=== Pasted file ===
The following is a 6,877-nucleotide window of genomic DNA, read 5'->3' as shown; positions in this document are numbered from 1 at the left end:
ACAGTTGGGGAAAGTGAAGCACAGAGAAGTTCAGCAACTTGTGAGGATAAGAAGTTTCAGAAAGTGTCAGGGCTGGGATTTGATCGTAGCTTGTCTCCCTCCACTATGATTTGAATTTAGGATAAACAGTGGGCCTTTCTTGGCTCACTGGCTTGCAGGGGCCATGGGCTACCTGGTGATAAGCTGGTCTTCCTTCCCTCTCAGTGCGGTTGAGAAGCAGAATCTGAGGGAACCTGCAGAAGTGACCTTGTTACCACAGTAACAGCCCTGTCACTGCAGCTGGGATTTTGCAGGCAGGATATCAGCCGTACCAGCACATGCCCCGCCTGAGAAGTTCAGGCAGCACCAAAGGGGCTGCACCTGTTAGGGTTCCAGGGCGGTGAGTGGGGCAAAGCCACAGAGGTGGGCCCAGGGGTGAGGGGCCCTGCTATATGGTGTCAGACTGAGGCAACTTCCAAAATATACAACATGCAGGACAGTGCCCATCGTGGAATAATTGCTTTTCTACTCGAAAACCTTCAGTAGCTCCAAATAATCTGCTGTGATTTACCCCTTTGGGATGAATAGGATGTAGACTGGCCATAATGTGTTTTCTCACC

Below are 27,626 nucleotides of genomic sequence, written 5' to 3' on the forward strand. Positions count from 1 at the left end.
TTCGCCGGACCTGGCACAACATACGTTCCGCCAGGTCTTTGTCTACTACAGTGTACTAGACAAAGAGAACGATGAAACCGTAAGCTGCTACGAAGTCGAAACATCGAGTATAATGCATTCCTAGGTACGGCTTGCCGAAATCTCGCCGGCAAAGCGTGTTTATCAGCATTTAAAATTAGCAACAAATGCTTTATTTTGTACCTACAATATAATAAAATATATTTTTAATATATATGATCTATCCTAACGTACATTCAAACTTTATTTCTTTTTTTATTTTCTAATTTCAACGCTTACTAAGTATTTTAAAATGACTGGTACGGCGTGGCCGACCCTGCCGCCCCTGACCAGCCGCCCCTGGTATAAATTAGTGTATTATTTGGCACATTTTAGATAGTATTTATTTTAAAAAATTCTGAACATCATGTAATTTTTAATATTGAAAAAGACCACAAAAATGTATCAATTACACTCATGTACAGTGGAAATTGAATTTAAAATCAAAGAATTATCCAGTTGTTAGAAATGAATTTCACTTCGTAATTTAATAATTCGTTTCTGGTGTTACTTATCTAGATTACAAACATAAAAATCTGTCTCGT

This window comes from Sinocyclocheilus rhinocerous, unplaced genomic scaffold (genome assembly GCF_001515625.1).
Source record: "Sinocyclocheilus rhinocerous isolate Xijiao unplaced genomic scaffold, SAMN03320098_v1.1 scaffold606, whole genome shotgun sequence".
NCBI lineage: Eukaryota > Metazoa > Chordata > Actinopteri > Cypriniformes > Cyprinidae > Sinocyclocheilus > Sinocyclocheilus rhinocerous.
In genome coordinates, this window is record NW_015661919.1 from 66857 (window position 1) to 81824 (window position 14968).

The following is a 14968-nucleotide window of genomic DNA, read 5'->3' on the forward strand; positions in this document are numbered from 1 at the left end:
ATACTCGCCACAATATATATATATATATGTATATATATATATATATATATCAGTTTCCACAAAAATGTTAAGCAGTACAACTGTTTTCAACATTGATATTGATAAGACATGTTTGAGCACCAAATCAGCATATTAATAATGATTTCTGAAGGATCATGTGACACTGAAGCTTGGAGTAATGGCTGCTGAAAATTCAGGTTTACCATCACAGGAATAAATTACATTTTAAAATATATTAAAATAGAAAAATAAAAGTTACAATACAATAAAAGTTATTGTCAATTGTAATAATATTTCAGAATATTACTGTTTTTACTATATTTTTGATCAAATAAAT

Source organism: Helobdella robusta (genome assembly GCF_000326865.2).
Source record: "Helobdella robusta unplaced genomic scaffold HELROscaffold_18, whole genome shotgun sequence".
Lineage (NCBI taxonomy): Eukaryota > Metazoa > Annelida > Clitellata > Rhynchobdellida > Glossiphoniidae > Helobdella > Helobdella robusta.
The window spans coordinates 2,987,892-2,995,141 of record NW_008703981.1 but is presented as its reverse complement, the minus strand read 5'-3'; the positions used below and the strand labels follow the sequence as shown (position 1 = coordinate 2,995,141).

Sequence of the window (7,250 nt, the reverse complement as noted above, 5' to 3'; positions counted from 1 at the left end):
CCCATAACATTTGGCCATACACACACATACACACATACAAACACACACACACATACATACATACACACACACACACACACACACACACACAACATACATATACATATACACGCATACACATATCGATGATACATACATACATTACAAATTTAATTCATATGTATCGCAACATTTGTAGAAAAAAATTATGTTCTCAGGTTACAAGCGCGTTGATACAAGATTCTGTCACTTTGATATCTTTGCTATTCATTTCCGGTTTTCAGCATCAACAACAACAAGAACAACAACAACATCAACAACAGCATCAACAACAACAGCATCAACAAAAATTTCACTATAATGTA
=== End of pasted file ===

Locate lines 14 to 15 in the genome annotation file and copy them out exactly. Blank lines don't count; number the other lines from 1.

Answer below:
The window spans coordinates 2,987,892-2,995,141 of record NW_008703981.1 but is presented as its reverse complement, the minus strand read 5'-3'; the positions used below and the strand labels follow the sequence as shown (position 1 = coordinate 2,995,141).

Sequence of the window (7,250 nt, the reverse complement as noted above, 5' to 3'; positions counted from 1 at the left end):